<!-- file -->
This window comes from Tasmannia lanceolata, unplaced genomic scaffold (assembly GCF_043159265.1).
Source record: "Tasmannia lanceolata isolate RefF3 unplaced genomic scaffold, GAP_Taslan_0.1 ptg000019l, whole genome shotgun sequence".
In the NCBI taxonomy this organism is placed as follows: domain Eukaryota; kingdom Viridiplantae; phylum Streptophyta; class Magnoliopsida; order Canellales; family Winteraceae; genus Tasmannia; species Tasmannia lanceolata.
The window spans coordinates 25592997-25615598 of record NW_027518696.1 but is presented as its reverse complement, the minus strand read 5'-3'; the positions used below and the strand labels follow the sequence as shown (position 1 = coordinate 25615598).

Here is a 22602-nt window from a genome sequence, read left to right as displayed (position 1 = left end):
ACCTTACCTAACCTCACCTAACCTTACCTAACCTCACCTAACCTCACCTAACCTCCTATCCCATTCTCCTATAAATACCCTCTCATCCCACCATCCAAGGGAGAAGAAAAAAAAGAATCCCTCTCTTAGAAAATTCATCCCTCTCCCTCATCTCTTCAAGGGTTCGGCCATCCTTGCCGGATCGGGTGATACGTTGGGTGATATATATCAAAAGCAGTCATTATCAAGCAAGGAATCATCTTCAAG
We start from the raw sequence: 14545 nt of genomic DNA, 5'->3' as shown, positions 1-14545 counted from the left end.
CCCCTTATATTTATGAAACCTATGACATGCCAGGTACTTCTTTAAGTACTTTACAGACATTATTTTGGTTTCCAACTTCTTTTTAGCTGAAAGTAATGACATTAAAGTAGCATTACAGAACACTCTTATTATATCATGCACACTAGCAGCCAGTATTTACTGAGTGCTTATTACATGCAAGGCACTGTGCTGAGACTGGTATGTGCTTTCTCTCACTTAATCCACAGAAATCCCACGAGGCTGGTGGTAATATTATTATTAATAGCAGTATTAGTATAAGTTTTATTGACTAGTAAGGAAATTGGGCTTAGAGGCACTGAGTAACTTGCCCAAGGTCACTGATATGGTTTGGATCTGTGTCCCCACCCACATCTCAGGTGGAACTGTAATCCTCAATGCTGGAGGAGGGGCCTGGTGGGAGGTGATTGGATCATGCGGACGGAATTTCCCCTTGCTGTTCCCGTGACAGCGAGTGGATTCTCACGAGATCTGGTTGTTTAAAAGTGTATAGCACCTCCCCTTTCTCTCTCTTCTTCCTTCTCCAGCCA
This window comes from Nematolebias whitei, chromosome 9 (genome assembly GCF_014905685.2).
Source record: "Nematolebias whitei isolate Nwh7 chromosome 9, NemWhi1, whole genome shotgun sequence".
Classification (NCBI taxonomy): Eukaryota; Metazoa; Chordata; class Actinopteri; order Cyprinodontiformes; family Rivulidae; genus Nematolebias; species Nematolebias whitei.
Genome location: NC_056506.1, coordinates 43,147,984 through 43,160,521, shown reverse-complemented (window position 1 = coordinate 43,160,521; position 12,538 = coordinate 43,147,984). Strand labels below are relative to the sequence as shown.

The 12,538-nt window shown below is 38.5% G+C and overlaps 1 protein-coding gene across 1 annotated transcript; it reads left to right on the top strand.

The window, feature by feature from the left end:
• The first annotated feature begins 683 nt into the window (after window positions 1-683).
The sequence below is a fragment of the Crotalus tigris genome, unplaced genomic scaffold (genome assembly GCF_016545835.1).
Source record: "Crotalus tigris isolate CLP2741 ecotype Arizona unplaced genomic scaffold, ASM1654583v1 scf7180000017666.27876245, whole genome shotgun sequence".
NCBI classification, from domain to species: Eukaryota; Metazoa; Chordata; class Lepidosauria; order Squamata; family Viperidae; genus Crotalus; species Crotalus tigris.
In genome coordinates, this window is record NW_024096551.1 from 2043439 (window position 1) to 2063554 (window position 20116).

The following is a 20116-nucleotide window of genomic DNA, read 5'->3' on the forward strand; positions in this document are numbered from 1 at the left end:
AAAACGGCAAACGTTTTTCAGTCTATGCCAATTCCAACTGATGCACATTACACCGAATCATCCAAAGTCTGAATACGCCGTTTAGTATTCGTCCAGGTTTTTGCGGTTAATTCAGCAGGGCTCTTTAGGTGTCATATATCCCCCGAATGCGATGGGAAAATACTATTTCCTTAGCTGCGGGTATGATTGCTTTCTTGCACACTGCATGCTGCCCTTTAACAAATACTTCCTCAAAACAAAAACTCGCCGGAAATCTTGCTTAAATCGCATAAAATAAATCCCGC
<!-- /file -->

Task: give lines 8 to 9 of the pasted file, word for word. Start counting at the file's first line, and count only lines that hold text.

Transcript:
CCCCTTATATTTATGAAACCTATGACATGCCAGGTACTTCTTTAAGTACTTTACAGACATTATTTTGGTTTCCAACTTCTTTTTAGCTGAAAGTAATGACATTAAAGTAGCATTACAGAACACTCTTATTATATCATGCACACTAGCAGCCAGTATTTACTGAGTGCTTATTACATGCAAGGCACTGTGCTGAGACTGGTATGTGCTTTCTCTCACTTAATCCACAGAAATCCCACGAGGCTGGTGGTAATATTATTATTAATAGCAGTATTAGTATAAGTTTTATTGACTAGTAAGGAAATTGGGCTTAGAGGCACTGAGTAACTTGCCCAAGGTCACTGATATGGTTTGGATCTGTGTCCCCACCCACATCTCAGGTGGAACTGTAATCCTCAATGCTGGAGGAGGGGCCTGGTGGGAGGTGATTGGATCATGCGGACGGAATTTCCCCTTGCTGTTCCCGTGACAGCGAGTGGATTCTCACGAGATCTGGTTGTTTAAAAGTGTATAGCACCTCCCCTTTCTCTCTCTTCTTCCTTCTCCAGCCA
This window comes from Nematolebias whitei, chromosome 9 (genome assembly GCF_014905685.2).